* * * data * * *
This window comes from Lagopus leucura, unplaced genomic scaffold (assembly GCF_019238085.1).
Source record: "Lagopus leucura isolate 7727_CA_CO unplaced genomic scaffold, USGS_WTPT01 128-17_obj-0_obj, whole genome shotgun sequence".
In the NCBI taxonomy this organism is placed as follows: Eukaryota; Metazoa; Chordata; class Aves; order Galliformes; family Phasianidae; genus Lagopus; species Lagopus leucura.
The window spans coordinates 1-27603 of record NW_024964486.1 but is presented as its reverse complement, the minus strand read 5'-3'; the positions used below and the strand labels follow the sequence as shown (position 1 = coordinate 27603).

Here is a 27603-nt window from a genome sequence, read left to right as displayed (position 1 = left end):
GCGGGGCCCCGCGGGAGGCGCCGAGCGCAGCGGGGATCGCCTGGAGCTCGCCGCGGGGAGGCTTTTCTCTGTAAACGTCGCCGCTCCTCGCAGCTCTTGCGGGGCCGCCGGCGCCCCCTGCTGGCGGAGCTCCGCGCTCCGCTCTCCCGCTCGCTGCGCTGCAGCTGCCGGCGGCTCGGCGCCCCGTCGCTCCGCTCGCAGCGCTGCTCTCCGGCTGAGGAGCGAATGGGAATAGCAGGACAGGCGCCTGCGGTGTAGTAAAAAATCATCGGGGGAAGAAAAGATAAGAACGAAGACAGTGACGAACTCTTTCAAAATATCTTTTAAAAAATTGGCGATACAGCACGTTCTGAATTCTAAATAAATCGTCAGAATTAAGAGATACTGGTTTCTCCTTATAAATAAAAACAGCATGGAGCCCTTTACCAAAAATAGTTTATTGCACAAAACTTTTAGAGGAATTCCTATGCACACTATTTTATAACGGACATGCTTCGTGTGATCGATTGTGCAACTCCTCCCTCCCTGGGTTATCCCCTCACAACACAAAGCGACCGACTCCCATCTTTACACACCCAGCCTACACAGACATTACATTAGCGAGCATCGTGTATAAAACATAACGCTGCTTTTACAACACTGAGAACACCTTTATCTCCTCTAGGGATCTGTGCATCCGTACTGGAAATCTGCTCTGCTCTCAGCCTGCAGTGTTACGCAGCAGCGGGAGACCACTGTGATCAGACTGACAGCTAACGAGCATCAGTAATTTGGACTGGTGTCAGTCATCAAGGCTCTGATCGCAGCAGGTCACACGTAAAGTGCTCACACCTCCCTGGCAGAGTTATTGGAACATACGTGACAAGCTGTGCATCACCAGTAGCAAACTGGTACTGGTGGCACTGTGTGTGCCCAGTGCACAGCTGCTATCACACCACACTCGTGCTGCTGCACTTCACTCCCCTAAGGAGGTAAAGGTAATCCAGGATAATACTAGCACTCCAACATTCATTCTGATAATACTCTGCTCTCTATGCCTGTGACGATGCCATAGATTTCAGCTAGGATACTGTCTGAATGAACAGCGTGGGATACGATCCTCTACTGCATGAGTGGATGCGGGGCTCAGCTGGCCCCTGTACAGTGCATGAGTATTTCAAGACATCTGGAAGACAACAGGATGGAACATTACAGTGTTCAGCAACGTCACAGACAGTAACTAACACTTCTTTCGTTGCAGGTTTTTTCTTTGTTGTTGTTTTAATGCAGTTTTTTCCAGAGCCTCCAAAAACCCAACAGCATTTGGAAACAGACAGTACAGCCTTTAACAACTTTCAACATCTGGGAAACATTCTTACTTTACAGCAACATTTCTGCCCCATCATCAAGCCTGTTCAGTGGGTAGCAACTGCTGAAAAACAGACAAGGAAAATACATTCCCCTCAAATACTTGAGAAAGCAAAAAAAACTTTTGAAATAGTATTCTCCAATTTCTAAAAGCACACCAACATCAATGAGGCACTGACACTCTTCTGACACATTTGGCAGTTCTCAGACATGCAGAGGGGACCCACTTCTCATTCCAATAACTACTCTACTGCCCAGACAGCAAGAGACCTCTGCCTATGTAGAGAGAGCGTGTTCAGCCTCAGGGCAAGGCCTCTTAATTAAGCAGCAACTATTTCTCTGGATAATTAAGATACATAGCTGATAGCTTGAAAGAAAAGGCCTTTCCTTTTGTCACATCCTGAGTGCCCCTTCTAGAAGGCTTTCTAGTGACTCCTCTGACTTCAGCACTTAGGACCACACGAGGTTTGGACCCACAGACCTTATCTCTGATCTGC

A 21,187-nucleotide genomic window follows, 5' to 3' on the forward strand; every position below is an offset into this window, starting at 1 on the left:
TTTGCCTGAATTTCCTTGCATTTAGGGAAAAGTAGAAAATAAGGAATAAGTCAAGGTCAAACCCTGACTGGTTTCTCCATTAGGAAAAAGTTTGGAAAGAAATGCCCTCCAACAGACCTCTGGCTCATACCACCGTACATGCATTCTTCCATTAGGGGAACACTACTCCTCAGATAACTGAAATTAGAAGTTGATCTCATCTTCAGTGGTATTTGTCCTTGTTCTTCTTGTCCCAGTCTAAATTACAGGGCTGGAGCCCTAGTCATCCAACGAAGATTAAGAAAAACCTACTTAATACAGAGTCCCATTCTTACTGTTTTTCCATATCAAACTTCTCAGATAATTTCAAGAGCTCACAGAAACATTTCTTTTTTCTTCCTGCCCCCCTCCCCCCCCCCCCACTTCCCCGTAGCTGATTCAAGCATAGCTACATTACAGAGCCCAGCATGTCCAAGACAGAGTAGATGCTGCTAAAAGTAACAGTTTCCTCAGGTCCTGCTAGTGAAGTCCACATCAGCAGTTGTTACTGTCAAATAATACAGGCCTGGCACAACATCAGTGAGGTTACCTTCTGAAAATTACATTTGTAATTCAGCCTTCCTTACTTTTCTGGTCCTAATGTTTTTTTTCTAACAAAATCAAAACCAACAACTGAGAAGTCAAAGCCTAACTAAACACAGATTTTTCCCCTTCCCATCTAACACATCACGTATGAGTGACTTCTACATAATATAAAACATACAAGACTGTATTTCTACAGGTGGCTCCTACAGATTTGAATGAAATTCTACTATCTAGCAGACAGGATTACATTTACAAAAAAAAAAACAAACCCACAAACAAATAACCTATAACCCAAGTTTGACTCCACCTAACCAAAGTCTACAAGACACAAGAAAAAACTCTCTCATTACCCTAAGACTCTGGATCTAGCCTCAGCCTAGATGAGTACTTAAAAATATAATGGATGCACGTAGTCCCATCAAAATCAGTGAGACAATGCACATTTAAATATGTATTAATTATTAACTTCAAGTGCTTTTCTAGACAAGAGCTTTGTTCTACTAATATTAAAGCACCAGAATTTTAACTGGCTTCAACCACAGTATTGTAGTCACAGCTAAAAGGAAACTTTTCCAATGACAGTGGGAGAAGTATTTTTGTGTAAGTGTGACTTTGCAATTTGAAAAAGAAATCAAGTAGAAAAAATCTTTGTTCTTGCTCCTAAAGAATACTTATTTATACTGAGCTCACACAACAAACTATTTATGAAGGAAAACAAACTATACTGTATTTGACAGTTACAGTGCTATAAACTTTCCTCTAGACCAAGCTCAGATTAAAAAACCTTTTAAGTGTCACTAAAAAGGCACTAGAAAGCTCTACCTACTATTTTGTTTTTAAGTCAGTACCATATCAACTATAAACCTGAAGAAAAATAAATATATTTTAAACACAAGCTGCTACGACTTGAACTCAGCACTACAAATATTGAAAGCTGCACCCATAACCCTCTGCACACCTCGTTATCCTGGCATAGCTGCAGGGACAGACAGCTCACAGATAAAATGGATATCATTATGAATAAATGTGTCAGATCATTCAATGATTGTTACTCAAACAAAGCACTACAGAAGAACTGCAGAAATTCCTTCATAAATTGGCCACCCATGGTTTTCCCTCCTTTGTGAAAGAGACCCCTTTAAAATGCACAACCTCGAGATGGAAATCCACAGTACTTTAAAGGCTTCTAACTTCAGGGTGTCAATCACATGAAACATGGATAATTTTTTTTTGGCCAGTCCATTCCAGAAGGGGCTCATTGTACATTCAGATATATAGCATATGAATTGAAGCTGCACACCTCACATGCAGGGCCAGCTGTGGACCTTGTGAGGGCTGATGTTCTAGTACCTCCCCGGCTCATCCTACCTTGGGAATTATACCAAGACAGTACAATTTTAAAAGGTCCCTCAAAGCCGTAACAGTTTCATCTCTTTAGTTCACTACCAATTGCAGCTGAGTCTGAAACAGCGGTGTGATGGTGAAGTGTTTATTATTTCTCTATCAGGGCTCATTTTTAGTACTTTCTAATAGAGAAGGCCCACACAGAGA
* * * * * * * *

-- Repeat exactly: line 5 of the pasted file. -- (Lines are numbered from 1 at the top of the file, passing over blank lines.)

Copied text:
Here is a 27603-nt window from a genome sequence, read left to right as displayed (position 1 = left end):